For maximum safety, take your rightful place in traffic and obey all traffic laws. With advance planning, you can find a route that avoids heavy traffic and other potential hazards. Consider taking a safety course, such as those offered by the many bike coalitions in the Bay Area. Click here to learn more about bike classes being offered in your area.

* Will biking lengthen my commute?
It depends. Some commutes will take longer by bicycle, while others, particularly short distance commutes, will be much quicker and more reliable because you won’t have to sit in traffic or wait for a delayed train. If your ride is roughly five miles or less, it will only take about 25 minutes. Consider that the time you spend on your bicycle is probably more relaxing and rewarding than other commute alternatives. Also, your commute by bike doubles as a workout so that’s one less trip to the gym you have to make.
* How expensive is biking?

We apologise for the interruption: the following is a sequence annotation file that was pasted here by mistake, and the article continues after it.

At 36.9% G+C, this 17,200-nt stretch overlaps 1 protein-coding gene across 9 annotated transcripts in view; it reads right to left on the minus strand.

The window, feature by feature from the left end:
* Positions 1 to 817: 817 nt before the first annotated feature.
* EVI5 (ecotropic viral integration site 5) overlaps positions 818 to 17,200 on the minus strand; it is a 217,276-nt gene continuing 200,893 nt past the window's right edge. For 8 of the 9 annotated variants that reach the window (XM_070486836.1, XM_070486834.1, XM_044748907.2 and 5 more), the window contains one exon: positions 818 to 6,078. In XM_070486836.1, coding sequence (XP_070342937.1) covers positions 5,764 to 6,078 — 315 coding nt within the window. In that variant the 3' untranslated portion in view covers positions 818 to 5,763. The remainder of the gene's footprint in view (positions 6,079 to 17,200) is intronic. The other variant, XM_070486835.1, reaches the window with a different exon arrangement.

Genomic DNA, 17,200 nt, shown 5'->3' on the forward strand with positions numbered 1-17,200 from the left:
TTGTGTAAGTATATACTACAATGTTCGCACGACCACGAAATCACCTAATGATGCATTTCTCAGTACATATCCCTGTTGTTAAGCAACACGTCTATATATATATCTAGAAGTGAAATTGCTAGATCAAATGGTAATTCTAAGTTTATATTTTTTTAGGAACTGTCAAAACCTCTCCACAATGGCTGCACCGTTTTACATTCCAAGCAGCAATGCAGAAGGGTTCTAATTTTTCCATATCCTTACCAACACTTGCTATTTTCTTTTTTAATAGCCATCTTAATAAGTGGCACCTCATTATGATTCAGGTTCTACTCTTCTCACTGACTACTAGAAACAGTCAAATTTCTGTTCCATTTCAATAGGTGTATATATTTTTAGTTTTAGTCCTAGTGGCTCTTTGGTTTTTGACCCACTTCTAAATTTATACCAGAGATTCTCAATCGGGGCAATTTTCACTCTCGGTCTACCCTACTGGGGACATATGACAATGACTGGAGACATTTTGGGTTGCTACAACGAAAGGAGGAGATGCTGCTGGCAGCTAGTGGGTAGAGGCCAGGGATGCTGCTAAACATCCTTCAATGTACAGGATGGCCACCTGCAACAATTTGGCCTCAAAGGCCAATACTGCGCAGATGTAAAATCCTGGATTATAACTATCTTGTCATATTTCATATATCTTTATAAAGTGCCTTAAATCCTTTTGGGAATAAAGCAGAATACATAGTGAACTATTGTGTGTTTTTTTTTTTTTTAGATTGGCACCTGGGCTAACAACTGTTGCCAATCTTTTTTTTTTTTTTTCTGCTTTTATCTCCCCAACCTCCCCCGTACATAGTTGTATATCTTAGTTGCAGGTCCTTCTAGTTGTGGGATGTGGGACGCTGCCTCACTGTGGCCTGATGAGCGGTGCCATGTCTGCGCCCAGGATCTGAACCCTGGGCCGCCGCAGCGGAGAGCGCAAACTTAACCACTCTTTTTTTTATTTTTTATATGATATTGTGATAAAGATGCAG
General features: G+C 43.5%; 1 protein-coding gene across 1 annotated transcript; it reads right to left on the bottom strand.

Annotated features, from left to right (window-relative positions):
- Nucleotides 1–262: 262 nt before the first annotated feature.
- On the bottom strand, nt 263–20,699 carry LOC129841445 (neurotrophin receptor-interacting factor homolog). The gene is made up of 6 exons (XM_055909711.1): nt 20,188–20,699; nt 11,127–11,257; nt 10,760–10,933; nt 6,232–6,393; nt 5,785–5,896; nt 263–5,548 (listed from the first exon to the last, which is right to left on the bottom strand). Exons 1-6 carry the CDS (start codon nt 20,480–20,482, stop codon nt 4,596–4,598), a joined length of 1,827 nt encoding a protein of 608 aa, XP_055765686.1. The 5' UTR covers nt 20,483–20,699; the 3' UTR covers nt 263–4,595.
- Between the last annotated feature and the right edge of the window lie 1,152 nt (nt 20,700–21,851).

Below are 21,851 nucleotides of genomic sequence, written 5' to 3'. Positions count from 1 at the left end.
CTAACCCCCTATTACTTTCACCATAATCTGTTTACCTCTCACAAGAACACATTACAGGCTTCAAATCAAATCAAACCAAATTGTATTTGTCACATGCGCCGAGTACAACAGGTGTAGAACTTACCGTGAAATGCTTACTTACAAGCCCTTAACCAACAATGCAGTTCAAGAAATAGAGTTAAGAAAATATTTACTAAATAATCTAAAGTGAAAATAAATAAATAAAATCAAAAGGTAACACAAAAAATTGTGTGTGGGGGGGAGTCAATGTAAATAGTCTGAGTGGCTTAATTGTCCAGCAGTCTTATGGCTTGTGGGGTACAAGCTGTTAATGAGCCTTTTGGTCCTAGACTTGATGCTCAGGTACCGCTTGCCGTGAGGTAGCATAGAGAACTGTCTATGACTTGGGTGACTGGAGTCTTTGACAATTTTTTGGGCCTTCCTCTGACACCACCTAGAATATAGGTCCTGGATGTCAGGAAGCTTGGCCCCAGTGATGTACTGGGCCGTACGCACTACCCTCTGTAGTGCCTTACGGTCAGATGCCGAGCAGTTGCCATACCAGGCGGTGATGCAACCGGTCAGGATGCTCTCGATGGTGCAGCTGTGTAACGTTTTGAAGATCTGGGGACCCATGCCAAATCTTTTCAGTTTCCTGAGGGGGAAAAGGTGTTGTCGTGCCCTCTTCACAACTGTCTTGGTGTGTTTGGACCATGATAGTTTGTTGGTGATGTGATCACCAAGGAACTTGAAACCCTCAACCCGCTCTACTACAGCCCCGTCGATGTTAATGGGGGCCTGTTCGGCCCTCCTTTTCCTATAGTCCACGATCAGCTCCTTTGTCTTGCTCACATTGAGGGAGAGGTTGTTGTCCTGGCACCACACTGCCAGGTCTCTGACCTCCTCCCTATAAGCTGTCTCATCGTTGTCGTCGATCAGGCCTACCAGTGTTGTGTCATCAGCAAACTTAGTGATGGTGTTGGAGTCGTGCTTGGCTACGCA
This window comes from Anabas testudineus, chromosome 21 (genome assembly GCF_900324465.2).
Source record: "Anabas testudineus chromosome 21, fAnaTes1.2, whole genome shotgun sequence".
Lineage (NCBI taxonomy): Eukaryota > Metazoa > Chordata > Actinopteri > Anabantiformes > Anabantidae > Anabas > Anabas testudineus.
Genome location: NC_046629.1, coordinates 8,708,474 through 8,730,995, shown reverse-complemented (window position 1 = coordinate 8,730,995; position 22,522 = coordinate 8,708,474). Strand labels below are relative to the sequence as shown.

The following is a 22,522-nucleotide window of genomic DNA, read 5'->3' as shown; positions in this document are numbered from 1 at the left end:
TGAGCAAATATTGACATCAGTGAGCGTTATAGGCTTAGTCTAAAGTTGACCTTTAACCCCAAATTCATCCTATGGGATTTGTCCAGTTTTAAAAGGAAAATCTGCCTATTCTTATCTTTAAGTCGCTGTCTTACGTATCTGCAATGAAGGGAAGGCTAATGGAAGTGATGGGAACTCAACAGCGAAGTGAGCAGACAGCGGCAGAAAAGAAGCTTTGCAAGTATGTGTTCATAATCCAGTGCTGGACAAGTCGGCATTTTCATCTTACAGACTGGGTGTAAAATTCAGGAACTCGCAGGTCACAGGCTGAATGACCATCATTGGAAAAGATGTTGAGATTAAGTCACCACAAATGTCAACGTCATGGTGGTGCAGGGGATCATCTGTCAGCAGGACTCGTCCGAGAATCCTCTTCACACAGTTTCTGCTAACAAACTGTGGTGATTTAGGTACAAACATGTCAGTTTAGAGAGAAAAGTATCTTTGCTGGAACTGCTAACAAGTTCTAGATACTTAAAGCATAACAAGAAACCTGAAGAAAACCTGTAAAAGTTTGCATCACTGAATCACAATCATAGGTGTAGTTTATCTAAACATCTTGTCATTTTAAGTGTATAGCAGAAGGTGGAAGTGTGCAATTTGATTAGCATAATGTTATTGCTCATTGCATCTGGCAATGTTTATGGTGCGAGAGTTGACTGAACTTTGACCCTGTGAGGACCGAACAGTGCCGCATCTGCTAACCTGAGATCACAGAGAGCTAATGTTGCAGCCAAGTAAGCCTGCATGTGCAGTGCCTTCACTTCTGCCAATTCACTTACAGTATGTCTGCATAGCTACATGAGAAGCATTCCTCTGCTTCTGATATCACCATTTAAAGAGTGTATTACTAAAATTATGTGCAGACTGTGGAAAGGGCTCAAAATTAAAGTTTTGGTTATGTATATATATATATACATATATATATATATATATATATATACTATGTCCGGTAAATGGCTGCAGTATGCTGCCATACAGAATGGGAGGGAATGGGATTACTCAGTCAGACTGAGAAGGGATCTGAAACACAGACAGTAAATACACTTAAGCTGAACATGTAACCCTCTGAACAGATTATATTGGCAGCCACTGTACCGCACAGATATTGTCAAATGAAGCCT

You may need to make an initial investment, but even if you buy a new bike and equipment, it should pay off in lower commute costs in no time. It’s best to purchase a bike from a bicycle dealer who will fit the bike to you and provide follow-up adjustments and repair. Many dealers carry used bikes. While some bikes can cost thousands of dollars, you can get a good, reliable bike for just a few hundred dollars, especially if you’re only using it for short distances. And if you’re taking your bike outside or parking it at a transit station, you’re probably better off with a less expensive bike that won’t be a potential target for bike thieves. To find a bike that will fit your needs click here.
* Will my clothes get wrinkled on the way to work?
On a short, relatively flat ride, you will likely arrive in good shape. For longer rides, you’ll find that racks, bike bags and special panniers are great for carrying a change of clothes to work wrinkle-free. You can also leave a small stock of work clothes at the office or use another commute option when you have special meetings that require dress attire.